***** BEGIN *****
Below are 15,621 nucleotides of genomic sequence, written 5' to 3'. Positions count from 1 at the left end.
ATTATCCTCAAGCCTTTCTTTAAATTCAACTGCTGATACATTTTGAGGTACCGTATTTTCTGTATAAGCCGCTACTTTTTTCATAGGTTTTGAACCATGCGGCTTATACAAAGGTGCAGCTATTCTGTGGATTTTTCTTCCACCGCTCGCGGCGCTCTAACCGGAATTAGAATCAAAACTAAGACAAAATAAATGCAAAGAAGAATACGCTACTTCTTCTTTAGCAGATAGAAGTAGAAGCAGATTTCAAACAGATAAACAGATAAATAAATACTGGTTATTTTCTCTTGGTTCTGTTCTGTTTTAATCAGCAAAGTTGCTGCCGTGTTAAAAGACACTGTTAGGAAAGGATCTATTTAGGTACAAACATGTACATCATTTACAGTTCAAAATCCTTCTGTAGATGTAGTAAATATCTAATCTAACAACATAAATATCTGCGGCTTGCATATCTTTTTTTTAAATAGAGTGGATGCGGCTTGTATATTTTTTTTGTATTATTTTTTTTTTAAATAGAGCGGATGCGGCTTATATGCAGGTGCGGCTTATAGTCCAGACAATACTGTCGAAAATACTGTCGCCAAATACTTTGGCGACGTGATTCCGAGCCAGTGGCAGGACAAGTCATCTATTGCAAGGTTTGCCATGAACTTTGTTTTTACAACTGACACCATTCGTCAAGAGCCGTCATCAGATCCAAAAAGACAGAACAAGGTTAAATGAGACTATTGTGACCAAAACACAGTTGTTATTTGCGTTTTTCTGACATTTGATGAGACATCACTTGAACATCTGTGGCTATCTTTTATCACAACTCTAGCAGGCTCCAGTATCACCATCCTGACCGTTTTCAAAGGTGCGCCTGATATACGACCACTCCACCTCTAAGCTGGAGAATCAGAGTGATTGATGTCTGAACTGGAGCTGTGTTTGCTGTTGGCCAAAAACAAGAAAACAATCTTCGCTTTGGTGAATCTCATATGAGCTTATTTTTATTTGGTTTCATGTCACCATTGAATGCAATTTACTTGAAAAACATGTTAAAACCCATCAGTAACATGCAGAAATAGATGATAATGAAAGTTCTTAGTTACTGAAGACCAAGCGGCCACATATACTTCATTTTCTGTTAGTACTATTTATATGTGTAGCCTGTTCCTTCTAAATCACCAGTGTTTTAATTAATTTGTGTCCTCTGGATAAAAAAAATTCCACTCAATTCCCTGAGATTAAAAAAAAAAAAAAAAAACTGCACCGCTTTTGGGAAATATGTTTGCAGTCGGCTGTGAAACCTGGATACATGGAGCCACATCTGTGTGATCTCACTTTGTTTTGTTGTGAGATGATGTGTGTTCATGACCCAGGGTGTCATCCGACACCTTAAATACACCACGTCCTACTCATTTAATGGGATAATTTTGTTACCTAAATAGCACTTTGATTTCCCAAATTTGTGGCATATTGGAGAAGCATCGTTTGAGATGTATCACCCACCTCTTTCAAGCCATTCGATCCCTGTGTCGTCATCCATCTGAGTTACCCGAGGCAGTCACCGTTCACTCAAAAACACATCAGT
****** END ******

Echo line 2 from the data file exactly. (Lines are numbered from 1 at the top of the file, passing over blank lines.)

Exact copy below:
ATTATCCTCAAGCCTTTCTTTAAATTCAACTGCTGATACATTTTGAGGTACCGTATTTTCTGTATAAGCCGCTACTTTTTTCATAGGTTTTGAACCATGCGGCTTATACAAAGGTGCAGCTATTCTGTGGATTTTTCTTCCACCGCTCGCGGCGCTCTAACCGGAATTAGAATCAAAACTAAGACAAAATAAATGCAAAGAAGAATACGCTACTTCTTCTTTAGCAGATAGAAGTAGAAGCAGATTTCAAACAGATAAACAGATAAATAAATACTGGTTATTTTCTCTTGGTTCTGTTCTGTTTTAATCAGCAAAGTTGCTGCCGTGTTAAAAGACACTGTTAGGAAAGGATCTATTTAGGTACAAACATGTACATCATTTACAGTTCAAAATCCTTCTGTAGATGTAGTAAATATCTAATCTAACAACATAAATATCTGCGGCTTGCATATCTTTTTTTTAAATAGAGTGGATGCGGCTTGTATATTTTTTTTGTATTATTTTTTTTTTAAATAGAGCGGATGCGGCTTATATGCAGGTGCGGCTTATAGTCCAGACAATACTGTCGAAAATACTGTCGCCAAATACTTTGGCGACGTGATTCCGAGCCAGTGGCAGGACAAGTCATCTATTGCAAGGTTTGCCATGAACTTTGTTTTTACAACTGACACCATTCGTCAAGAGCCGTCATCAGATCCAAAAAGACAGAACAAGGTTAAATGAGACTATTGTGACCAAAACACAGTTGTTATTTGCGTTTTTCTGACATTTGATGAGACATCACTTGAACATCTGTGGCTATCTTTTATCACAACTCTAGCAGGCTCCAGTATCACCATCCTGACCGTTTTCAAAGGTGCGCCTGATATACGACCACTCCACCTCTAAGCTGGAGAATCAGAGTGATTGATGTCTGAACTGGAGCTGTGTTTGCTGTTGGCCAAAAACAAGAAAACAATCTTCGCTTTGGTGAATCTCATATGAGCTTATTTTTATTTGGTTTCATGTCACCATTGAATGCAATTTACTTGAAAAACATGTTAAAACCCATCAGTAACATGCAGAAATAGATGATAATGAAAGTTCTTAGTTACTGAAGACCAAGCGGCCACATATACTTCATTTTCTGTTAGTACTATTTATATGTGTAGCCTGTTCCTTCTAAATCACCAGTGTTTTAATTAATTTGTGTCCTCTGGATAAAAAAAATTCCACTCAATTCCCTGAGATTAAAAAAAAAAAAAAAAAACTGCACCGCTTTTGGGAAATATGTTTGCAGTCGGCTGTGAAACCTGGATACATGGAGCCACATCTGTGTGATCTCACTTTGTTTTGTTGTGAGATGATGTGTGTTCATGACCCAGGGTGTCATCCGACACCTTAAATACACCACGTCCTACTCATTTAATGGGATAATTTTGTTACCTAAATAGCACTTTGATTTCCCAAATTTGTGGCATATTGGAGAAGCATCGTTTGAGATGTATCACCCACCTCTTTCAAGCCATTCGATCCCTGTGTCGTCATCCATCTGAGTTACCCGAGGCAGTCACCGTTCACTCAAAAACACATCAGT